Sunday, June 21, 2015

Summer Solstice

Today as I write this, it is the day of the Summer Solstice. The word solstice basically means "sun stopping" or "sun standing." It is like the word armistice has the same Latin root and means "arms standing."

A solstice is not a day. It is the time that the Sun reaches it's most northern (summer) or southern (winter) point. The Sun is directly overhead of the Tropic of Cancer in the Northern Hemisphere during the Summer Solstice.

The Summer Solstice was at 6:39 AM Eastern Daylight Time, or 9:39 AM Pacific Daylight Time where I live.

Summer Solstice means that if you live north of the Arctic Circle (66°33′45.8″ degrees latitude) you will have at least one day of permanent sunshine. The city of Fairbanks, Alaska is at 64°50′37  degrees latitude (less than 120 miles south of the Arctic Circle) and will have about 23 hours of daylight today.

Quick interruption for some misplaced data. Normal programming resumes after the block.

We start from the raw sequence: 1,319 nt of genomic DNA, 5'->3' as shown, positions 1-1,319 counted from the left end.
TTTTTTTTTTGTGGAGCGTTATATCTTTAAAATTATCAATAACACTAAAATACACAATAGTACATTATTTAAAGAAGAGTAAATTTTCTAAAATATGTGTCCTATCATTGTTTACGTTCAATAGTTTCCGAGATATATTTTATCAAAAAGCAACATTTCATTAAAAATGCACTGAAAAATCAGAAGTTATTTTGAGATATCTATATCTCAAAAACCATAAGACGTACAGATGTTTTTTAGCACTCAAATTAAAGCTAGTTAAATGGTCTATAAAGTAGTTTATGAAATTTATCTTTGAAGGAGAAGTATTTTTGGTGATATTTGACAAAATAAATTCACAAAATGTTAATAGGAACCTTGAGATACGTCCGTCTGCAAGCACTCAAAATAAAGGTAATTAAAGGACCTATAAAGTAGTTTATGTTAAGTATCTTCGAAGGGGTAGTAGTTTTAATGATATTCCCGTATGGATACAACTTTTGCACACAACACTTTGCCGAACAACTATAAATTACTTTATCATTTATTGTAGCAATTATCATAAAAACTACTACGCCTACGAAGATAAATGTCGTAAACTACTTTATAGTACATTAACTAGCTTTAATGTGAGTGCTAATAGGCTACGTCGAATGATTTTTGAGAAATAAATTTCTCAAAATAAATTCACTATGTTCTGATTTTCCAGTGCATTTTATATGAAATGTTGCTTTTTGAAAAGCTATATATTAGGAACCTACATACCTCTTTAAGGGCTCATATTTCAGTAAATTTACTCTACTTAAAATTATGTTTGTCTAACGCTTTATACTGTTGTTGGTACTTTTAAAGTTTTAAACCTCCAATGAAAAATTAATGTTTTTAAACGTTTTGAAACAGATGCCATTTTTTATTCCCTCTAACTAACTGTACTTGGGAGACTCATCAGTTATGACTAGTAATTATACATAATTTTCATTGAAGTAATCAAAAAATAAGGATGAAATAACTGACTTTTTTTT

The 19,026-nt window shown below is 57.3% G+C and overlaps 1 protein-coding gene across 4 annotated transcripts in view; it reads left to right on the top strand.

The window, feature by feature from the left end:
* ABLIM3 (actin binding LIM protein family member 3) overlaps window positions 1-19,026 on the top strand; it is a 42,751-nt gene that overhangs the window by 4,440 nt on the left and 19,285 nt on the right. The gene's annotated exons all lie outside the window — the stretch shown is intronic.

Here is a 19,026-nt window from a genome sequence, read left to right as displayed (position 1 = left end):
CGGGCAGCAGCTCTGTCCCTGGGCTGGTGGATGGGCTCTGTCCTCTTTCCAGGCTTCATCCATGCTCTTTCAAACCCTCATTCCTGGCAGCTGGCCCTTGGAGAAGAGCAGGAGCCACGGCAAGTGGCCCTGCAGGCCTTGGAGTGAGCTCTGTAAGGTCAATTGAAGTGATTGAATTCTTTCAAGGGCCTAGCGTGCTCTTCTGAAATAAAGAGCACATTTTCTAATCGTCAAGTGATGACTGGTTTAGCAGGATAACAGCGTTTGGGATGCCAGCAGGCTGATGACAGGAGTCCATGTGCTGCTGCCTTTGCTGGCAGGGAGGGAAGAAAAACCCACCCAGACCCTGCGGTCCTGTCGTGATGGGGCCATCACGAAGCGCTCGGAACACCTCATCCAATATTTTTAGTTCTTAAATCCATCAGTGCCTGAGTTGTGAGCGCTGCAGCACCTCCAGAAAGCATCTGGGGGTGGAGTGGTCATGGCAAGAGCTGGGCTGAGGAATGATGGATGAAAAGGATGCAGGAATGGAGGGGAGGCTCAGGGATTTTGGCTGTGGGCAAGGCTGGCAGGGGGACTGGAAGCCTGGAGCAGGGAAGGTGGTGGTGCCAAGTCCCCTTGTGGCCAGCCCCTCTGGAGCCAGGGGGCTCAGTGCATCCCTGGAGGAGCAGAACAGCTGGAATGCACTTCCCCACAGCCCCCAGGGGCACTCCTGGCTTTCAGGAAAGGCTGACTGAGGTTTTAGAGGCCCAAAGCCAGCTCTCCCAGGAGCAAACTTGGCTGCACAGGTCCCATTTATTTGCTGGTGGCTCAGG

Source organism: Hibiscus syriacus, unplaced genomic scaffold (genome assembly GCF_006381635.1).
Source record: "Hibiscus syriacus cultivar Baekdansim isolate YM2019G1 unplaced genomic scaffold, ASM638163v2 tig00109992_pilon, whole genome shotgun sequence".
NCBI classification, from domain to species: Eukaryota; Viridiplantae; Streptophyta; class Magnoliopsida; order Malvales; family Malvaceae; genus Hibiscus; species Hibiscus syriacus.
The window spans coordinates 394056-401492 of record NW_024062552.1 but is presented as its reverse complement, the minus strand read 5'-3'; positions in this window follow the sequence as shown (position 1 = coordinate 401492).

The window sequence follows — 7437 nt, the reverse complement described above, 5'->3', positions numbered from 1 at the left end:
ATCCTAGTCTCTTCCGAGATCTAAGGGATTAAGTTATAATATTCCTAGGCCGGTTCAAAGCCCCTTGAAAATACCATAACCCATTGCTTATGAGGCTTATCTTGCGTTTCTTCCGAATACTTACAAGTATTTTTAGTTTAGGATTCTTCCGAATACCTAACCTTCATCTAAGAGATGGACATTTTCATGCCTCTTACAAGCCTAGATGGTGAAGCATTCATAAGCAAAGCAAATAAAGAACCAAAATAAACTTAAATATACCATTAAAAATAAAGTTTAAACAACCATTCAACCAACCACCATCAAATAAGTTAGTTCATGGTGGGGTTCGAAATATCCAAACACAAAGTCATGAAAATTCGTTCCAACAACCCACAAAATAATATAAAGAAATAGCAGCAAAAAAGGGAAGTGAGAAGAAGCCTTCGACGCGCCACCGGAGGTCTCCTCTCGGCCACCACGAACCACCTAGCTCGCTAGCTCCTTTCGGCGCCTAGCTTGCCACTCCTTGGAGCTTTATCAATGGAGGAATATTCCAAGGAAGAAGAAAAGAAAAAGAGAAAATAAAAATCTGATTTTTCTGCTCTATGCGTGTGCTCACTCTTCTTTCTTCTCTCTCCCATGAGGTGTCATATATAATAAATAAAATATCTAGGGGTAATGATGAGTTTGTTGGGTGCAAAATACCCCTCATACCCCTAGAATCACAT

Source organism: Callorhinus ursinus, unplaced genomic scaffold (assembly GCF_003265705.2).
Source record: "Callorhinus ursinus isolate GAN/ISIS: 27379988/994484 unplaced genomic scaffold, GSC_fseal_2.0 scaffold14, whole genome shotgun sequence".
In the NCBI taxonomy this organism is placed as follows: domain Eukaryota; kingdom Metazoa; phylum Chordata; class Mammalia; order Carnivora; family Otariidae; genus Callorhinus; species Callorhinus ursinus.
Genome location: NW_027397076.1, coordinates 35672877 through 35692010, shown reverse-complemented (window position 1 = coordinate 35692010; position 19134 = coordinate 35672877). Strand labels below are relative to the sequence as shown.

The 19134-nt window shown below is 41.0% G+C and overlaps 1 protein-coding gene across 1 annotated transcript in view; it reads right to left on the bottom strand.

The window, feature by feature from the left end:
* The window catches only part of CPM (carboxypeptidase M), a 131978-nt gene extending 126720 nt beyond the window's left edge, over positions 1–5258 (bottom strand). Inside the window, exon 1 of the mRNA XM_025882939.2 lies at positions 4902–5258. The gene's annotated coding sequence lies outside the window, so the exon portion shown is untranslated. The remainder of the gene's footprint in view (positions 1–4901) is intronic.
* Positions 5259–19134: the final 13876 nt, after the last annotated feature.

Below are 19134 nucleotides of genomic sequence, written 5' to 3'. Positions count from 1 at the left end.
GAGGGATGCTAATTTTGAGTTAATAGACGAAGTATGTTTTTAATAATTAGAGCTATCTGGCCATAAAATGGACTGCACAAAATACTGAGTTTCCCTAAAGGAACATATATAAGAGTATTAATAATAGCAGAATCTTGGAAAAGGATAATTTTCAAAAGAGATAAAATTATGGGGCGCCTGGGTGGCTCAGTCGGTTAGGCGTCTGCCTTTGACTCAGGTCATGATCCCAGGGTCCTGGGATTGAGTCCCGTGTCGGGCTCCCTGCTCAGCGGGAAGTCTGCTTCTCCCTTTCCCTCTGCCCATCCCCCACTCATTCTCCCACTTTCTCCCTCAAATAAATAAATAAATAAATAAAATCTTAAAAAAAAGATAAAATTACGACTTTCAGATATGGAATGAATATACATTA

For some reason, pagans like to dance at Stonehenge today. Not quite sure why. As if an astrological event can affect people's lives on Earth.

People mistakenly called the day of the Summer Solstice "the longest day of the year" when what they mean is it's the longest daylight of the year. Where I live, sunrise was at 5:01 this morning and sunset will be at 8:56 this evening. That's 15 hours and 55 minutes of the sun being up (if my math is correct).

When someone says "It's the longest day of the year" I usually add sardonically "Yep, 25 hours."

So enjoy the "longest day of the year." Pretty soon (well, six months) we'll have the shortest day of the year, the Winter Solstice.

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